4:00 | Zezheng Song (University of Maryland, College Park):A finite expression method for solving high-dimensional committor problems |

Transition path theory (TPT) is a mathematical framework for quantifying rare transition events between a pair of selected metastable states \(A\) and \(B\). Central to TPT is the committor function, which describes the probability to hit the metastable state \(B\) prior to \(A\) from any given starting point of the phase space. Once the committor is computed, the transition channels and the transition rate can be readily found. The committor is the solution to the backward Kolmogorov equation with appropriate boundary conditions. However, solving it is a challenging task in high dimensions due to the need to mesh a whole region of the ambient space. In this work, we explore the finite expression method (FEX, Liang and Yang (2022)) as a tool for computing the committor. FEX approximates the committor by an algebraic expression involving a fixed finite number of nonlinear functions and binary arithmetic operations. The optimal nonlinear functions, the binary operations, and the numerical coefficients in the expression template are found via reinforcement learning. The FEX-based committor solver is tested on several high-dimensional benchmark problems. It gives comparable or better results than neural network-based solvers. Most importantly, FEX is capable of correctly identifying the algebraic structure of the solution which allows one to reduce the committor problem to a low-dimensional one and find the committor with any desired accuracy. | |

4:50 | Zachary Miksis (Temple University):A new convergent Fick-Jacobs derivation with applications in computational neurophysiology |

Modeling diffusion processes in neurons has become an essential tool for researchers developing an understanding of the impact of various clinical treatments. This can quickly become an extremely expensive computational problem when modeling a network of neurons in three dimensions. To reduce this cost, we are interested in modeling neurons as collections of one-dimensional cables by reducing the three-dimensional equations to one dimension. This dimension reduction must take into account the non-constant radius of the dendrites and axons. Jacobs proposed an intuitive and straight-forward derivation of this reduction in 1935 based on Fick's laws, but it wasn't until 1992 that Zwanzig further studied this Fick-Jacobs model and demonstrated that it was unstable for domains with a quickly changing radius. Since then, multiple corrections on the diffusion coefficient or temporal derivative have been proposed to stabilize the Fick-Jacobs model for steep domains, with limited success. We propose a new simple derivation of the Fick-Jacobs model utilizing a high-order expansion of the computed flux that, when applied in a discrete computational setting, produces second-order spatial convergence and provides a much more accurate numerical solution at a wide range of radial gradients than previous correction methods. | |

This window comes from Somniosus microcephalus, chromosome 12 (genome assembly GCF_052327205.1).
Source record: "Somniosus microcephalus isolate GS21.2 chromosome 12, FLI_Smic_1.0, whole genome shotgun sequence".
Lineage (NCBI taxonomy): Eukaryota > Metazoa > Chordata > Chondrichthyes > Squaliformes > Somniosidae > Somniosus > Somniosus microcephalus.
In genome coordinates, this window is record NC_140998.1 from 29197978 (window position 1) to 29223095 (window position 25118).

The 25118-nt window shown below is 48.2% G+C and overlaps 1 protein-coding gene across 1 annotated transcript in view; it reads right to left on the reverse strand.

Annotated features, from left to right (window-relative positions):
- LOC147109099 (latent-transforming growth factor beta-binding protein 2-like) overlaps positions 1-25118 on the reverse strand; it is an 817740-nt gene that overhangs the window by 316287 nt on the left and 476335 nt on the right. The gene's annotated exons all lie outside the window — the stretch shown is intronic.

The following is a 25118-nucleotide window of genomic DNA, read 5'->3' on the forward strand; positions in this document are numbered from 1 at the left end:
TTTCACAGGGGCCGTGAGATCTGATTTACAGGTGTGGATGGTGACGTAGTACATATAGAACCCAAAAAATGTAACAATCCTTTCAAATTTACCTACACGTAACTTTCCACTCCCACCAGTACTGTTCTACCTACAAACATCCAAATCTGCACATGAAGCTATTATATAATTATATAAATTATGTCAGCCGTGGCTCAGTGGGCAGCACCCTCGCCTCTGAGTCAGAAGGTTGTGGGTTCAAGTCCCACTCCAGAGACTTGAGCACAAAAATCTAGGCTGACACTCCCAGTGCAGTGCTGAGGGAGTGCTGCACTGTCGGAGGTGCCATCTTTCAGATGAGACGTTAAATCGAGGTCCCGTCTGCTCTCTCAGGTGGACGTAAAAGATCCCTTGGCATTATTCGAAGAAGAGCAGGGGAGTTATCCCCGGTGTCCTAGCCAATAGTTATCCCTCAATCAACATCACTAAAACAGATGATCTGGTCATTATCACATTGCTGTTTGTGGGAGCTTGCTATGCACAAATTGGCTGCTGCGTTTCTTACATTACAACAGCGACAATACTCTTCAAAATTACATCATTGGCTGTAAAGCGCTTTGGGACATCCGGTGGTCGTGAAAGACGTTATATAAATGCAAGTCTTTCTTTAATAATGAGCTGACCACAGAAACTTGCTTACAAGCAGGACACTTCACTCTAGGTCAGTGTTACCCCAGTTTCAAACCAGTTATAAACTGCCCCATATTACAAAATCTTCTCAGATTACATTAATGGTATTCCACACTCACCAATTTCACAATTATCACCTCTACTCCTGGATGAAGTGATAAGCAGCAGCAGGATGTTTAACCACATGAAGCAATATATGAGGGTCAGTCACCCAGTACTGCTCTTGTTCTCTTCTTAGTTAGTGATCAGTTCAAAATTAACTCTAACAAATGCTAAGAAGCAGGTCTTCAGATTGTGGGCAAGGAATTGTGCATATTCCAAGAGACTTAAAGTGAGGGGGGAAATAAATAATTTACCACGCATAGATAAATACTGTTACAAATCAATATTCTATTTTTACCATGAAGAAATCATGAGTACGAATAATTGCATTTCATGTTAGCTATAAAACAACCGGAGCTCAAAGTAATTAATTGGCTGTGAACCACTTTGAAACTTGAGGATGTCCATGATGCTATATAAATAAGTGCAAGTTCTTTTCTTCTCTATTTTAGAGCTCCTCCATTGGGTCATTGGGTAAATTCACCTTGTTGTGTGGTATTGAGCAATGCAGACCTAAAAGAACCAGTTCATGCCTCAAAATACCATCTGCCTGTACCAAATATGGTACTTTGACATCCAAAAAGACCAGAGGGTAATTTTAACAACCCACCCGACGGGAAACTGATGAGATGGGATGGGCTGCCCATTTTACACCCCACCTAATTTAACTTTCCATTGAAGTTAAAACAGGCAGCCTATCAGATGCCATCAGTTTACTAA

5:10 | Rasika Mahawattege
(University of Maryland Baltimore County):Boundary stabilization for a Heat-Kelvin-Voigt unstable interaction model, with control and partial observation localized on the interface only |

A prototype model for a Fluid-Structure interaction is considered. We aim to stabilize [enhance stability] of the model by having access only to a portion of the state. Toward this goal we shall construct a compensator-based Luenberger design, with the following two goals: (1) reconstruct the original system asymptotically- by tracking partial information about the full state, (2) stabilize the original unstable system by feeding an admissible control based on a system which is obtained from the compensator. The ultimate result is boundary control/stabilization of partially observed and originally unstable fluid-structure interaction with restricted information on the current state and without any knowledge of the initial condition. This prevents applicability of known methods in either open-loop or closed loop stabilization/control. | |

5:30 | Olusola Olabanjo (Morgan State University):Finite element analysis of lung parenchyma: material and parameter optimization |

The lung parenchyma plays a crucial role in respiratory physiology and patho-physiology. Finite Element Method (FEM) offers insights into its poroelastic
behavior, essential for understanding lung mechanics and diseases.
Aim: This study aims to explore the effects of material selection and parameter tuning on the biomechanics of lung parenchyma using FEM. Materials and Methods: Using poroelastic and hyperelastic material models, lung parenchyma deformation was simulated under various physiological conditions. Parameters such as Young's modulus and Poisson's ratio were varied to study their impact on lung mechanics. Results: The study found that poroelastic models, which consider both solid and fluid phases, provide a superior simulation of lung mechanics compared to traditional hyperelastic models. Sensitivity analysis highlighted the significant influence of material properties and parameters on lung tissue behavior. Conclusion: Variations in material properties and parameters like Young's modulus and Poisson's ratio critically affect lung tissue's mechanical response. The study enhances understanding of lung biomechanics, offering potential improvements in clinical diagnostics and treatments. | |

5:50 | END |